Society in the United States often supplies amazing contradictions. A practice hailed in one industry as social progress may receive castigation as the height of political incorrectness and hypocrisy in another context. Perhaps few topics illustrate this paradox more effectively than the treatment of Native American culture (and other racial and ethnic minorities) by Madison Avenue.
Even as the news media and millions of Americans hail the decision to retire Chief Wahoo as the logo of the Cleveland Indians, the press has applauded Hollywood’s dream factory for creating Black Panther as an innovative new superhero. The Huffington Post website carried a front page news story wondering “Are Black Americans Allowed in Wakanda?”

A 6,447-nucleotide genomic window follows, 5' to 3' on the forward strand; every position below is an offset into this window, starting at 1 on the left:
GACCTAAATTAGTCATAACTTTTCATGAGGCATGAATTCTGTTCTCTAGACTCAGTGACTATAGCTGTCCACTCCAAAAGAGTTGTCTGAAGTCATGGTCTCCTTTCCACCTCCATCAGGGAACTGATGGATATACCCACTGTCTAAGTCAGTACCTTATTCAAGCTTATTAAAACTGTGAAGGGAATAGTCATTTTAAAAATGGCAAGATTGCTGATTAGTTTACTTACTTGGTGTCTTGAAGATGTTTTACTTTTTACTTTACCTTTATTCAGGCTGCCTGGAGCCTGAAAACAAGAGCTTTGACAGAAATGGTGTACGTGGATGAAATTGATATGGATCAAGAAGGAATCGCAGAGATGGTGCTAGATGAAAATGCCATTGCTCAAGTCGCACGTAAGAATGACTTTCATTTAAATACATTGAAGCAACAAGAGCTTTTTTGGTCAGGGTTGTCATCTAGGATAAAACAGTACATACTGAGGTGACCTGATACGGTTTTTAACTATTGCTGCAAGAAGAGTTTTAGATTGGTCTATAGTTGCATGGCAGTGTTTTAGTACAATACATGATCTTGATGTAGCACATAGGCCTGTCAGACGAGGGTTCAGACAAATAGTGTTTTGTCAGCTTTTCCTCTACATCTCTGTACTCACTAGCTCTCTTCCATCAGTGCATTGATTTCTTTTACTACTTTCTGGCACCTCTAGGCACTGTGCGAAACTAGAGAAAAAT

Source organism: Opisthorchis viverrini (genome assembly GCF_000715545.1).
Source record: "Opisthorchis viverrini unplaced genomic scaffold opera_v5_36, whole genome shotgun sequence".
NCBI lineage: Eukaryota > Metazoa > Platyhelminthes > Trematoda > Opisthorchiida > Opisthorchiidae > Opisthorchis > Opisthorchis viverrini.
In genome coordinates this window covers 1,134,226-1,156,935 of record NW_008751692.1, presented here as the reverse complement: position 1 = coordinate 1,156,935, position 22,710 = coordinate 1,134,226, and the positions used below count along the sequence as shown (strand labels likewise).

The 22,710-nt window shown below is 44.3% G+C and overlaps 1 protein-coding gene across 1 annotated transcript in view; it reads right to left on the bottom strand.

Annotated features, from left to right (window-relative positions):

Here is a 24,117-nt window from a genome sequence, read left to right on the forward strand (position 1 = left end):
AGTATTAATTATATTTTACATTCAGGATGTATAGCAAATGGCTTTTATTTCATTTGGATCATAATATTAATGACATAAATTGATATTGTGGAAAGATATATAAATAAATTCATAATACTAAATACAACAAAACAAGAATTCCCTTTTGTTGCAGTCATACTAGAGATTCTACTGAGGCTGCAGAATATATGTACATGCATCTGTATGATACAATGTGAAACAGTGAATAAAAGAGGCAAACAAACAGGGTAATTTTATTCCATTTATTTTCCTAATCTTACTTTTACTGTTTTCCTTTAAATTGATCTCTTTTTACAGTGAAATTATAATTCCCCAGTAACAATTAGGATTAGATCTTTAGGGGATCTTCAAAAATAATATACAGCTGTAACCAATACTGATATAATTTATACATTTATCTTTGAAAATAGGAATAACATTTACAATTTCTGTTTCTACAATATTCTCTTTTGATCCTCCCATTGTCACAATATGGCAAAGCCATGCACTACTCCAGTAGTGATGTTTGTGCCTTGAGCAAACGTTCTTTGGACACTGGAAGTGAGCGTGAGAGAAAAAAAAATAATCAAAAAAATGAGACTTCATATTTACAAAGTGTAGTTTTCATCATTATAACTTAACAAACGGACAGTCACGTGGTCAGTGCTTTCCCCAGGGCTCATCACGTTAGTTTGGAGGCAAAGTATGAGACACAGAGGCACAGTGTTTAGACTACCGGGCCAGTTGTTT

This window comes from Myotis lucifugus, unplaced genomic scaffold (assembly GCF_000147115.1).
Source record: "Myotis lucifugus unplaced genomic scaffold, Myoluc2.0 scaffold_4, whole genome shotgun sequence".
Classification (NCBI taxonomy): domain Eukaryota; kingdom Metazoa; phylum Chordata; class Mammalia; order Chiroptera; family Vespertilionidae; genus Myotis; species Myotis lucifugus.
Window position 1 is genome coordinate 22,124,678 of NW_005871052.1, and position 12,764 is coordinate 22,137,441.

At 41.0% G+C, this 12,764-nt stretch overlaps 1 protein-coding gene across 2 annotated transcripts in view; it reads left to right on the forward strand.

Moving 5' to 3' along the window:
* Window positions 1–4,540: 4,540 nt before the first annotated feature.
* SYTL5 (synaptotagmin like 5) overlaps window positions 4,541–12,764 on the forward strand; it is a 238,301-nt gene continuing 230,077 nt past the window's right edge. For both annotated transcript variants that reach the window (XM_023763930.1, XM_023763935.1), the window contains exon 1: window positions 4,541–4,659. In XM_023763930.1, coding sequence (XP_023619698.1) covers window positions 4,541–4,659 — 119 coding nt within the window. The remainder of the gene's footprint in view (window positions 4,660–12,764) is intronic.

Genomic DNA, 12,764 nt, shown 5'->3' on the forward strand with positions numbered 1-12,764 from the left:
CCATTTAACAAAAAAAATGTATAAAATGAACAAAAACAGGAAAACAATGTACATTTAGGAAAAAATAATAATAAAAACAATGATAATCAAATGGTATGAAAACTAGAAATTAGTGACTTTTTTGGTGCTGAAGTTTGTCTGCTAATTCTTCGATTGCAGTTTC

Will the motion picture industry, so well known for exploiting successful box office strategies over and over, soon develop a new Native American superhero, too? And does that concept smack a wee bit of racial stereotyping? (Probably not if more people choose to buy tickets to the film than desired to expend dollars on baseball games in Cleveland.)
While indeed some logos and racial depictions do deserve retirement, today even some images of traditional Native American activities have come under fire. In White River Junction, Vermont, Mascoma Bank recently opted to drop its logo. The image derived from a painting by artist Bernard Chapman. It depicts Chief Mascommah of the Abenaki Nation as he hunted for fish from a canoe. The Bank will search for a new logo during the next three years.Categories: Native American, Native American Culture, Red Panther